imposing a minimum wage in this country, collective bargaining will be mandatory.
The private sector has always been looked as the engine of growth, but I think I must share this with you all and I am sure the economists here will agree with me on this. In Germany in 2008, according to an interesting hypothesis they found that a 1% increase in jobs had a direct impact of 0.8% on the GDP, as against a salary increment impact, which is only 0.2% of GDP. Successive governments should not look at the private sector and increase wages on a mandated means. Let them create jobs, create wealth and look at our own system.
Q: What’s the status of the $ 4 billion Kalpitiya project? What are your views on the minimum rate policy?
Withana: In Kalpitiya, two islands have been given and constructed has started on one. The fact remains that there’s no infrastructure. What we are doing is looking at ways and means to develop the area and invite investors. There is another property in Kuchchaveli; the problem here was the initial price they asked was Rs. 20 million per acre.
Minimum room rate is something we must maintain. But the authorities should take notice of the quality standards of Colombo city hotels. If you have a price, you have got to maintain that standard and quality of the service, otherwise it kills the whole industry.
Over 1.5 million tourist have come in the last few years and there is an influx of tourists from China and India, apart from the traditional markets. With that in mind, we are trying to increase the number of tourists coming to Sri Lanka especially with these international exhibitions and expos coming up. It is also important to get the European flights back as those are the markets that bring in the bulk of the revenue and make use of the European markets to improve the industry.
Q: If the fuel price formula is implemented, it will create uncertainty for business in terms of predicting prices. How will it affect the industries?
Yapa: The Chamber has been advocating transparent, prudent mechanisms. We understand that world market prices are volatile, but we cannot hedge these against the Government.
Dr.Kelegama: I agree with Mangala. The formula will help more transparency in price adjustments. We must always keep in mind that two items under fuel, kerosene and diesel,are subsidised in many countries. If you know how they are subsidised, that message will be conveyed by the formula, which will facilitate the private sector to take concrete decisions because it will then be aware of how these adjustments will takeplace according to international price fluctuations.
Q: What can you say about the debt situation of the economy and credibility of data?
Dr.Kelegama: The strategy that Sri Lanka used from 2005 until end 2014 was a debt-driven and investment- and consumption-led growth strategy, so when the debts matured,to settle them we again borrowed, which is a debt roll. It was a highly-indebted economy that we had. Though it was announced that debt to GDP has decreased to 78%, the actual figure was around 88% to 89% of the GDP. That model of debt-driven economy was an unsustainable model. Because of that gradual transition towards depending on bilateral debt and debt-driven strategy, we moved to more multilateral debt where the IMF is in and switched the strategy to a more export-led, FDI-led, investment-led strategy, where the real sector will be involved. Those were the recent changes we saw with the new Government coming into power.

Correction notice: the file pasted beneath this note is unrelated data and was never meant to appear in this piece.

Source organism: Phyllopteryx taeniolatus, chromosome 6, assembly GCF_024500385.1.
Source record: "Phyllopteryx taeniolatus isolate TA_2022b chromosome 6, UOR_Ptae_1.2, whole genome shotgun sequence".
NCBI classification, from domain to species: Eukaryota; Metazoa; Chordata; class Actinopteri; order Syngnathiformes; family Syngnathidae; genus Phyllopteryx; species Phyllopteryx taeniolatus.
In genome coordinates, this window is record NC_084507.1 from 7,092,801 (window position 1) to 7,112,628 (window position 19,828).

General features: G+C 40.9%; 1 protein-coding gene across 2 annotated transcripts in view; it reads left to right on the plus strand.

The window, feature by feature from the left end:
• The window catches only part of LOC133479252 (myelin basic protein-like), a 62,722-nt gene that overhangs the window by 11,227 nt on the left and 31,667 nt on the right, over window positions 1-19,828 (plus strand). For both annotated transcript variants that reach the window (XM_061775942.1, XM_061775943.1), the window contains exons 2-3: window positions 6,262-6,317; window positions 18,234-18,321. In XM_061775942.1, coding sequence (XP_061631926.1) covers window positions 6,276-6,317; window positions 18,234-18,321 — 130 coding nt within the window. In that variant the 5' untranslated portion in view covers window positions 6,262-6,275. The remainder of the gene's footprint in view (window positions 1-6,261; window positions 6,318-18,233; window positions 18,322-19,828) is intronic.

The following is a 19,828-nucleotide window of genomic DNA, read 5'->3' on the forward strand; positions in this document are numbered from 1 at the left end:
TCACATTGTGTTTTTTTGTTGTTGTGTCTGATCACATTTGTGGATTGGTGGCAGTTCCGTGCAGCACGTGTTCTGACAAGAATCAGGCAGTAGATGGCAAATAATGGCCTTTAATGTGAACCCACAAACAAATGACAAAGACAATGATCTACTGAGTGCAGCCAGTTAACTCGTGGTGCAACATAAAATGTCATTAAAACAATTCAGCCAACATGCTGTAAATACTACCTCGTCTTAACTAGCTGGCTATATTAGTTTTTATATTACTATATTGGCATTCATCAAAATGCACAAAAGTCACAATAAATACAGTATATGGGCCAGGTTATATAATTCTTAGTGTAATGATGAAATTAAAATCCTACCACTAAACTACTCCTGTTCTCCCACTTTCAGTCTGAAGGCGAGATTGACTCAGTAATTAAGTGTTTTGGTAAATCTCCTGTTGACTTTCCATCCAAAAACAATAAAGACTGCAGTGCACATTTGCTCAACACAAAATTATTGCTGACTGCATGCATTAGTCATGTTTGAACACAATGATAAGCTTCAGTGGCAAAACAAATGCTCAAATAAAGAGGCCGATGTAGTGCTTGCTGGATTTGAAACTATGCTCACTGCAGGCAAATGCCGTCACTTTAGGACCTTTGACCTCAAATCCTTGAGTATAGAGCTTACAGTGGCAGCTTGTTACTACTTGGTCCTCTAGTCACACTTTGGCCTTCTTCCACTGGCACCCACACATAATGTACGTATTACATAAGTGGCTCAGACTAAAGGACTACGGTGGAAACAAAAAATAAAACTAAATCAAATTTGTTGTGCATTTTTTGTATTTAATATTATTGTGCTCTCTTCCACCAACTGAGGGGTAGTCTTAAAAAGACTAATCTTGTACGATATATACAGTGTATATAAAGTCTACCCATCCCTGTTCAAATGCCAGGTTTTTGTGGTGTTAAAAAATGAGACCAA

Coming to the second question about data, there were quite a lot of problems related to data. For example, if you look at exports as a percentage,today it is 6.8%; it was around 30% in 2000. If you look at revenue as a percentage, in 1990 it was around 20%, but today it is around 11% to 12% of the GDP. Is it because the economy was artificially boosted that ratios have gone down? That still remains a question in this country. I think these data need to be fully investigated, because some say that our exports cannot reduce to such low levels and our revenues cannot be in such low levels.
As you all know, in 2007, the Consumer Price Index was revised and in that revision we changed the outdated commodities we had in the basket. We changed the gravity given to the food basket, which was about 63% and it was reduced to some 40%. I think it was too much of a reduction. Then alcohol was removed from the index because of the ‘MathataThitha’ program, but we know that Sri Lanka is a high alcohol-consuming country. Now the Consumer Price Index also needs a revision and I understand that a new committee has been appointed to look at all this data. The committee submitted a report to the Prime Minister last week. Data is extremely important in making decisions, not only for the country as a whole but also for the corporate sector. I think it’s high time we put an end to bureaucrats satisfying politicians with wrong data.
Q: What are your growth predictions for this year?
Dr.Kelegama: Basically, we have not made any major changes during this 100-day program. I think the target that was set by the previous year of 7% growth is still possible, because nowSri Lanka’s economy is at a stage where even without a government this economy can achieve an economic growth rate of 6% to 6.5%; governments come in only for that additional 0.5%.
Q: The buzz word for the way forward has become Public-Private-Partnerships (PPPs). How would you drive successive PPPs?
Yapa: As you all are aware, there is a lot of engagement taking place with the Government and the private sector and if we can bring these discussions into good PPPs, then it would be a great achievement for the entire economy.
Pix by Upul Abayasekara